by Anne Calder | Photo by Daphne Backman
In 2014, Charlotte Maxwell & Ryan Devereaux, ended their five-year individual retirements, formed a new partnership, and launched the second phase of their competitive skating careers.
“There truly is no one else that I would rather be on this journey with,” Maxwell said.
“I am so thankful that our paths have brought us together,” Devereaux added. “We both gained a tremendous amount of perspective and experience about life off the ice that allows us to have a successful partnership on the ice.”
The close friends first met in 2006 at the US Nationals in St. Louis while competing with different partners.
Maxwell skated on the juvenile, intermediate, and novice levels with Brad Coulter from 2003-2005. When the partnership ended, she teamed with Nick Traxler, and they competed as seniors for four years.
In 2005, Devereaux moved to Canton, MI to train with Maria Zoueva and Igor Shpilband. He competed with Shannon Wingle on the Junior Grand Prix circuit for two years. They won a silver medal in 2007 at the Sofia (Bulgaria) Cup and placed fifth at both the 2007 and 2008 US Nationals. The team dissolved its partnership after the 2008 Championships.
At age three, Maxwell begged her mom for skating lessons after visiting an ice rink inside a local shopping mall. Although a free style skater, she was always on the side dancing away to everyone’s music instead of working on jumps.
“I loved choreography and dancing, so when I was 12, I made the switch to ice dance and never looked back,” Maxwell said.
Devereaux was six years old when he first donned a pair of hockey skates for a public session in Pittsburg, PA.
“I was so worried that everyone was going to laugh at me if I couldn’t skate, that I waited until the last five minutes to take the ice,” Devereaux explained. “I immediately fell in love with the feeling of skating around the rink.”
A few weeks later Devereaux watched Michelle Kwan win her first world title. He was instantly captivated and knew he wanted to be a figure skater. He focused solely on singles until age 13 when he began working with a dance coach to improve his skating skills.
“(In 2009) I was extremely burnt out and was dealing with my mom being ill, and just wanted a break,” Maxwell said. “I took a solid year off away from the rink to go to community college and work on some off-ice dancing (hip-hop). After that year I regrouped, coached, and attended college; my passion for skating was renewed.”
In 2013, inspired by therapy sessions that her mom received after her stroke, she earned a degree in Speech Language Pathology from North Texas State in Denton.
“My mom was my number one cheerleader and will continue to be with me in everything I do,” Maxwell shared. “I wouldn’t change retiring from skating those five years because I got to spend them with my family.”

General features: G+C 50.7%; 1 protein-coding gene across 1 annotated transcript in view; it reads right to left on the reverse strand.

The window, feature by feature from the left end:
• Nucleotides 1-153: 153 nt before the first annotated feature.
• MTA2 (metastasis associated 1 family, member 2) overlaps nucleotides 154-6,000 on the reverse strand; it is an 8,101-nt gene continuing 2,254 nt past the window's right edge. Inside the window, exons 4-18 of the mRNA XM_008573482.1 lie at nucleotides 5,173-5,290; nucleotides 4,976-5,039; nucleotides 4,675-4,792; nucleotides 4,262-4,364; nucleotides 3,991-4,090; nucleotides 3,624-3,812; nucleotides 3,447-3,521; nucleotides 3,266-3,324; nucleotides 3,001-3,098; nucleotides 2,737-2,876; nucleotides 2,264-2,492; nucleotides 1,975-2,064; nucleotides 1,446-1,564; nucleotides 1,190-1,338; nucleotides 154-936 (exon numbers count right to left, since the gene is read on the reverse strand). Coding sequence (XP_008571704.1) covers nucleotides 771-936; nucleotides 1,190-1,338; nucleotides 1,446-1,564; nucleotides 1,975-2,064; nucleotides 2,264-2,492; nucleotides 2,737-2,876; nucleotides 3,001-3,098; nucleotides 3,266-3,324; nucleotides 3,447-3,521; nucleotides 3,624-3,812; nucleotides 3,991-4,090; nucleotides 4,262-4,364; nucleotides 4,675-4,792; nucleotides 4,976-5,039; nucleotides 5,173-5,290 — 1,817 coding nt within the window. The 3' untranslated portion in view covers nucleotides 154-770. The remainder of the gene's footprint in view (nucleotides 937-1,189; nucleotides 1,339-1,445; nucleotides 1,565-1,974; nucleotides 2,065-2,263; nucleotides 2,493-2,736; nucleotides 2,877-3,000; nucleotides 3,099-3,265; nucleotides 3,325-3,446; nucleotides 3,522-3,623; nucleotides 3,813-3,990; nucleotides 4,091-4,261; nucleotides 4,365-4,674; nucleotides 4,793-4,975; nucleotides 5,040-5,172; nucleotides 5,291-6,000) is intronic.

After retiring, Devereaux began coaching immediately. He was involved in partnering dance tests, competing in pro-am competitions, and skating in ice shows. In 2012, he earned a degree from the University of Pittsburgh with a double major in Psychology and Communications.
“I’ve never had second thoughts about taking time off I truly believe everything happens for a reason,” Devereaux said. “I don’t think Charlotte and I would have ended up skating together if I had continued.”
The team currently trains at Arctic Edge in Canton, MI with Marina Zoueva as their primary coach along with Johnny John, Oleg Epstein and Massimo Scali. During the summer, they skate Tuesday-Saturday 4-5 hours on ice and 1-2 hours off ice doing ballet, ballroom, and strength training. The staff also brings in acrobatic, physical acting, and dance professional specialists.
“It’s amazing how many people we get to work with to better our craft,” Maxwell explained. “Also, the list of inspiring world-class skaters that come to our rink throughout the year is endless and is an advantage in our own training.”
Maxwell & Devereaux are very excited about their new programs. They chose the blues and swing for their short dance.
“Charlie White choreographed a playful, musical blues and a high-energy swing,” Maxwell said. “The dance is passionate, playful and definitely a lot slower than the Ravensburg Waltz from last season.”
The free dance, choreographed by Shae Zukiwsky, is a modern take on Romeo and Juliet.
“We wanted to tell the story of Romeo and Juliet (as) if they got to say goodbye to one another,” Maxwell said. “The first part of our program is the classic Romeo and Juliet “March”. The second half is “Goodbye My Lover” by James Blunt.”
In June, Maxwell and Devereaux won the 2016 Chesapeake Open and earned a personal best in the short dance. At the recent Dance Camp, their programs received a positive response and reinforcement.
Also at the Camp the team took a hip-hop class from Dancing With the Stars performer, Serge Onik, and Maxwell was invited to dance solo with the instructor.
“I LOVED the hip-hop class with Serge,” Maxwell said. “He’s incredible! It was exciting to be called out to dance with him. We just had so much fun.”
The team next competes at the Lake Placid Ice Dance Championships July 29-30.